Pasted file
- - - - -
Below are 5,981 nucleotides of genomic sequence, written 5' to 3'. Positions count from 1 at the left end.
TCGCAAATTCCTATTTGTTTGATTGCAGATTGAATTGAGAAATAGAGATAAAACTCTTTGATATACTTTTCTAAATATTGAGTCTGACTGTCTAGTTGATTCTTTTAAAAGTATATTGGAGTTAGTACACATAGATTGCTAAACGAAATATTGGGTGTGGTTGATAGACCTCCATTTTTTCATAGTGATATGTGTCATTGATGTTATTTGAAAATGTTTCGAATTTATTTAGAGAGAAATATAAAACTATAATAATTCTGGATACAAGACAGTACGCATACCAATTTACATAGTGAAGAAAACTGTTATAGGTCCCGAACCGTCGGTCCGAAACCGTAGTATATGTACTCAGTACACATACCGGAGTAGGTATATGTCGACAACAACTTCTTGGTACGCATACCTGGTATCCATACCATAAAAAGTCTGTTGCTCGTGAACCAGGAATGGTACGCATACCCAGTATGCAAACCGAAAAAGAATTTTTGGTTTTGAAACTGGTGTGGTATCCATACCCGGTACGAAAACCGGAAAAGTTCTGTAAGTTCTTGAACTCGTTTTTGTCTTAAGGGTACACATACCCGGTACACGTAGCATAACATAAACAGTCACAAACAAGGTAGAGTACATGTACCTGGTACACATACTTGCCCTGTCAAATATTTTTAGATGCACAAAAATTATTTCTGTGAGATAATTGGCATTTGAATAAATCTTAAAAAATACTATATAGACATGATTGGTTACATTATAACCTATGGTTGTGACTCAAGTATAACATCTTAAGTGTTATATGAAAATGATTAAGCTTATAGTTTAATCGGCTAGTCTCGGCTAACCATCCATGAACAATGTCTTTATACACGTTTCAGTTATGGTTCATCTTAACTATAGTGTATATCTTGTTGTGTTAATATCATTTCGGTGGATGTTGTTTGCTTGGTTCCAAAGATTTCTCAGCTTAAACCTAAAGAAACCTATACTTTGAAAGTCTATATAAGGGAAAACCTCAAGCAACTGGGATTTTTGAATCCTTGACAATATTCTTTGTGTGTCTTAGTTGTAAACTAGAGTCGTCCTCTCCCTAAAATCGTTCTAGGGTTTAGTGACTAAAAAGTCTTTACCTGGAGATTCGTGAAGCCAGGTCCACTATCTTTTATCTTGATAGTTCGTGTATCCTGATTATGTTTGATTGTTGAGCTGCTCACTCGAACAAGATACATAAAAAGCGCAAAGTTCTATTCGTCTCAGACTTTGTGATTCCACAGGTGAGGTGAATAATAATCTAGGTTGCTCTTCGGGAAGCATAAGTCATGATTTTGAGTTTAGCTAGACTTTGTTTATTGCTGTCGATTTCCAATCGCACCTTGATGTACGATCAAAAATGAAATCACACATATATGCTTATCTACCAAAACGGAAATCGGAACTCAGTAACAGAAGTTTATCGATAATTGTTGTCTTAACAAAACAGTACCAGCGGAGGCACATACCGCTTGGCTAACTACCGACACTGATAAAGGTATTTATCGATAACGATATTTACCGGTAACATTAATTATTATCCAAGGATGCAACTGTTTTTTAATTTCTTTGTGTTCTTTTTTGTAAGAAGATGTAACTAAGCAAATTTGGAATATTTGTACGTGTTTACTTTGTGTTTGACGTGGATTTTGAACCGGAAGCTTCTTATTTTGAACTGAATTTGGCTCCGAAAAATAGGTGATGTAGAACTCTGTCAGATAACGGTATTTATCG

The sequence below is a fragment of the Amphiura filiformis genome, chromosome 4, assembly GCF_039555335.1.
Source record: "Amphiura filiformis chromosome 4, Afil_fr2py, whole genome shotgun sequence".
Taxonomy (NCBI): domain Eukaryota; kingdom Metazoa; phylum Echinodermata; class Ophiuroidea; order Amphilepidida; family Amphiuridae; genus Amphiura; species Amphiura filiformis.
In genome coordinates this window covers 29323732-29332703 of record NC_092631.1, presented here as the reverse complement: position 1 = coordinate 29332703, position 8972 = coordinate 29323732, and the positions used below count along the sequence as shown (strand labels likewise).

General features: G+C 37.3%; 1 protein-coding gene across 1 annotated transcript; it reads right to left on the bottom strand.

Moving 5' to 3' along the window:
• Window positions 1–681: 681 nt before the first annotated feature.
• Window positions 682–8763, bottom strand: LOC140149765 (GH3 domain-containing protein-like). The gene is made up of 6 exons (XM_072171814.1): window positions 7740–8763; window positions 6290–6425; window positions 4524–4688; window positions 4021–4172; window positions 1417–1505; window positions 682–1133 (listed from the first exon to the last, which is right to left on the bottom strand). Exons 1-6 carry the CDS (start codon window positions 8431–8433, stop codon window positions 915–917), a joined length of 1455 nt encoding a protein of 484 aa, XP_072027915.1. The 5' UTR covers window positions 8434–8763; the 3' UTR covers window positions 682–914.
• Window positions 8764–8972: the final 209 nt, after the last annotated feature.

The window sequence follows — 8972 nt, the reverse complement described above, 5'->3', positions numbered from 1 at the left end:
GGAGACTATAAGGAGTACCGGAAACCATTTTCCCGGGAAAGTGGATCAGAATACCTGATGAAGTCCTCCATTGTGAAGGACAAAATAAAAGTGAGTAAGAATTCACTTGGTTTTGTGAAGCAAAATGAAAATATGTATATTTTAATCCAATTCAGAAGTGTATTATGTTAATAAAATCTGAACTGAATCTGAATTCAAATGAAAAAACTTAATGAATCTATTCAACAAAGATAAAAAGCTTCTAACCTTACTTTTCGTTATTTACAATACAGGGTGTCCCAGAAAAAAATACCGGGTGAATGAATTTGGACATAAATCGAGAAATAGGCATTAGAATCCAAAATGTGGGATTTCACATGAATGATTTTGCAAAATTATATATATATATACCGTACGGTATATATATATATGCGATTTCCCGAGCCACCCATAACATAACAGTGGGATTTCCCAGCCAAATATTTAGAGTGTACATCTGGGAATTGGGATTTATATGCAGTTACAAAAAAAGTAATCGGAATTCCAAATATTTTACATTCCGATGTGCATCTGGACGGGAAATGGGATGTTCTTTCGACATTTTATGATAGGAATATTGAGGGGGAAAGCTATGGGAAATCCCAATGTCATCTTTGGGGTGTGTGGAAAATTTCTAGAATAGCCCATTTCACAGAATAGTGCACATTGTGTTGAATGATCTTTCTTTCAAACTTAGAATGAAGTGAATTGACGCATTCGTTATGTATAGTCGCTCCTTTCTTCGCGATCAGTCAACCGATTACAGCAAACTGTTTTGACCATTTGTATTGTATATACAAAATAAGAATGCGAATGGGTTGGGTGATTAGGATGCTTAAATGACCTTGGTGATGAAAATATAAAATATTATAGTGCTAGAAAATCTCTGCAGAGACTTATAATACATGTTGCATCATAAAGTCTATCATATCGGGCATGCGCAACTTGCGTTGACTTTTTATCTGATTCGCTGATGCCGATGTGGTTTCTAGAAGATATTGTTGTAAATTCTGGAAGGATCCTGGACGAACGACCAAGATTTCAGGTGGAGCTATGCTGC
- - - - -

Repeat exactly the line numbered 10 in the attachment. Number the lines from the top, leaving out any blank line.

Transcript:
• Window positions 682–8763, bottom strand: LOC140149765 (GH3 domain-containing protein-like). The gene is made up of 6 exons (XM_072171814.1): window positions 7740–8763; window positions 6290–6425; window positions 4524–4688; window positions 4021–4172; window positions 1417–1505; window positions 682–1133 (listed from the first exon to the last, which is right to left on the bottom strand). Exons 1-6 carry the CDS (start codon window positions 8431–8433, stop codon window positions 915–917), a joined length of 1455 nt encoding a protein of 484 aa, XP_072027915.1. The 5' UTR covers window positions 8434–8763; the 3' UTR covers window positions 682–914.